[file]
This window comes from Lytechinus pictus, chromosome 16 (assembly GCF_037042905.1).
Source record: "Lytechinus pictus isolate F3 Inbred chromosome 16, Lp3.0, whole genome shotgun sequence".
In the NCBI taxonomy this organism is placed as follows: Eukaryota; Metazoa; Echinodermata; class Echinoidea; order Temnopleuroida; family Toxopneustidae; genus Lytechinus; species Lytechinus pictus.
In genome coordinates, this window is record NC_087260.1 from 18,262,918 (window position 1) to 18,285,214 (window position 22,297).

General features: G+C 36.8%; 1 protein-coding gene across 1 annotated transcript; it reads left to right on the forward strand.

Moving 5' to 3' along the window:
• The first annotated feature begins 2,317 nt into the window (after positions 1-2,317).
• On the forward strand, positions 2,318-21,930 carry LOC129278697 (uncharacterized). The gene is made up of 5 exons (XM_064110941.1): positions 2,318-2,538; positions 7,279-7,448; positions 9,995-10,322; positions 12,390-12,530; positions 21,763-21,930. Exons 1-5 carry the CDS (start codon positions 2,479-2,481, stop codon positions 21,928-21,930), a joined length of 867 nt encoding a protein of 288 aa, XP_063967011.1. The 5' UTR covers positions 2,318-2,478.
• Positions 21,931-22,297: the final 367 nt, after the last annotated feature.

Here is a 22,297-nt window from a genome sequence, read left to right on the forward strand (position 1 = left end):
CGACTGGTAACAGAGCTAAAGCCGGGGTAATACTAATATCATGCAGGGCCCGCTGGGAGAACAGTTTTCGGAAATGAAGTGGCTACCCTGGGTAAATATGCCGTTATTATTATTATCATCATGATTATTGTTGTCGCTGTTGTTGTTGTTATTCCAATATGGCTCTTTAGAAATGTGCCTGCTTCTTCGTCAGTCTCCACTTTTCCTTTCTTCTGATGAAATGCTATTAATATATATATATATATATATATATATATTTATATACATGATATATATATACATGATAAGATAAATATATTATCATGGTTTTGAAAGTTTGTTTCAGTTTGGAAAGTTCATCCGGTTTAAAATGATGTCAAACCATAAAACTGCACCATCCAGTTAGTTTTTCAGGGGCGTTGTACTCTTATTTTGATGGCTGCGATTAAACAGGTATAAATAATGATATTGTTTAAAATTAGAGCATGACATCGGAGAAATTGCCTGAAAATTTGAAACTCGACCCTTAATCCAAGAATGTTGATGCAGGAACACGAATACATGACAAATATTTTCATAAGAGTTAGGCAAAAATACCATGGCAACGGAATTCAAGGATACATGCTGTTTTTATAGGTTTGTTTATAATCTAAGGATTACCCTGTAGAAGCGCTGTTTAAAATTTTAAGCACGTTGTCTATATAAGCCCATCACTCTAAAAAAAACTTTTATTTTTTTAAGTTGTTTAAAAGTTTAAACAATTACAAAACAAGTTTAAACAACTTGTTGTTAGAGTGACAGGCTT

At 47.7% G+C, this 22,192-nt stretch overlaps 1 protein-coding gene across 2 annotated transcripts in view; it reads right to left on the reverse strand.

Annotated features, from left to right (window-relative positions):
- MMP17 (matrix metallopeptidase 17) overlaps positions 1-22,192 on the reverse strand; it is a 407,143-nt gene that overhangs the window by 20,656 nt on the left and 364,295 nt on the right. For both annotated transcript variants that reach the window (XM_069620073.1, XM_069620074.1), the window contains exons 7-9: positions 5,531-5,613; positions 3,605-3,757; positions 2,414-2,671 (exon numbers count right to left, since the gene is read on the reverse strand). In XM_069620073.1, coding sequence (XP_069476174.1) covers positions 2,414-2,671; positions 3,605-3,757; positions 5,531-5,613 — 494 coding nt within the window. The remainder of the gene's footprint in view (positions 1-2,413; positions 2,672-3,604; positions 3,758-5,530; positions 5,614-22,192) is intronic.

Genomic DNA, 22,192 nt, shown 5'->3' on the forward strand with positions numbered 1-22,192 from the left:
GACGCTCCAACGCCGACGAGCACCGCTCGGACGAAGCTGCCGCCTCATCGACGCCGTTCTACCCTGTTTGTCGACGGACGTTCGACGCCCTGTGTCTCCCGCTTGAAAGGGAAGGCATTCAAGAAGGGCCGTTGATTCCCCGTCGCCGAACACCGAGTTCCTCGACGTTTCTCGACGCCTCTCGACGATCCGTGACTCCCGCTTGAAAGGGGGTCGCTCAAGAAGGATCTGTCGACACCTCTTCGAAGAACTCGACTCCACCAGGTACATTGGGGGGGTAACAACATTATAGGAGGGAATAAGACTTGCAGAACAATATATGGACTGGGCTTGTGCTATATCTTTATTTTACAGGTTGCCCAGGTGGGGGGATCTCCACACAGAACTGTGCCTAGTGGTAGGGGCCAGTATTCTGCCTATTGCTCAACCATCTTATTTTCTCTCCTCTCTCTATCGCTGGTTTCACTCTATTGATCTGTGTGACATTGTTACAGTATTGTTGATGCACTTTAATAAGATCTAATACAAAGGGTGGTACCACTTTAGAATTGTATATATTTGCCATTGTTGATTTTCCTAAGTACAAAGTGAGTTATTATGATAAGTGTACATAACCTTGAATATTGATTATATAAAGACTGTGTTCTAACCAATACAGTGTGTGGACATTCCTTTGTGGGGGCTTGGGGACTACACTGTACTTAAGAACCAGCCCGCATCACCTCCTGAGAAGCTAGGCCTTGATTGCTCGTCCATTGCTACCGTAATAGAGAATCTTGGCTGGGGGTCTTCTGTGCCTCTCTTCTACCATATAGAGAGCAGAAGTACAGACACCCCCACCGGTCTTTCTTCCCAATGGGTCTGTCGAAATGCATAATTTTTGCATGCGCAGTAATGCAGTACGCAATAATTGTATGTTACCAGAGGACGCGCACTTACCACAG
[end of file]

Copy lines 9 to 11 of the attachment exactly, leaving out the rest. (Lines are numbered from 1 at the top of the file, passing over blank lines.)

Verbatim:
• Positions 21,931-22,297: the final 367 nt, after the last annotated feature.

Here is a 22,297-nt window from a genome sequence, read left to right on the forward strand (position 1 = left end):
CGACTGGTAACAGAGCTAAAGCCGGGGTAATACTAATATCATGCAGGGCCCGCTGGGAGAACAGTTTTCGGAAATGAAGTGGCTACCCTGGGTAAATATGCCGTTATTATTATTATCATCATGATTATTGTTGTCGCTGTTGTTGTTGTTATTCCAATATGGCTCTTTAGAAATGTGCCTGCTTCTTCGTCAGTCTCCACTTTTCCTTTCTTCTGATGAAATGCTATTAATATATATATATATATATATATATATATTTATATACATGATATATATATACATGATAAGATAAATATATTATCATGGTTTTGAAAGTTTGTTTCAGTTTGGAAAGTTCATCCGGTTTAAAATGATGTCAAACCATAAAACTGCACCATCCAGTTAGTTTTTCAGGGGCGTTGTACTCTTATTTTGATGGCTGCGATTAAACAGGTATAAATAATGATATTGTTTAAAATTAGAGCATGACATCGGAGAAATTGCCTGAAAATTTGAAACTCGACCCTTAATCCAAGAATGTTGATGCAGGAACACGAATACATGACAAATATTTTCATAAGAGTTAGGCAAAAATACCATGGCAACGGAATTCAAGGATACATGCTGTTTTTATAGGTTTGTTTATAATCTAAGGATTACCCTGTAGAAGCGCTGTTTAAAATTTTAAGCACGTTGTCTATATAAGCCCATCACTCTAAAAAAAACTTTTATTTTTTTAAGTTGTTTAAAAGTTTAAACAATTACAAAACAAGTTTAAACAACTTGTTGTTAGAGTGACAGGCTT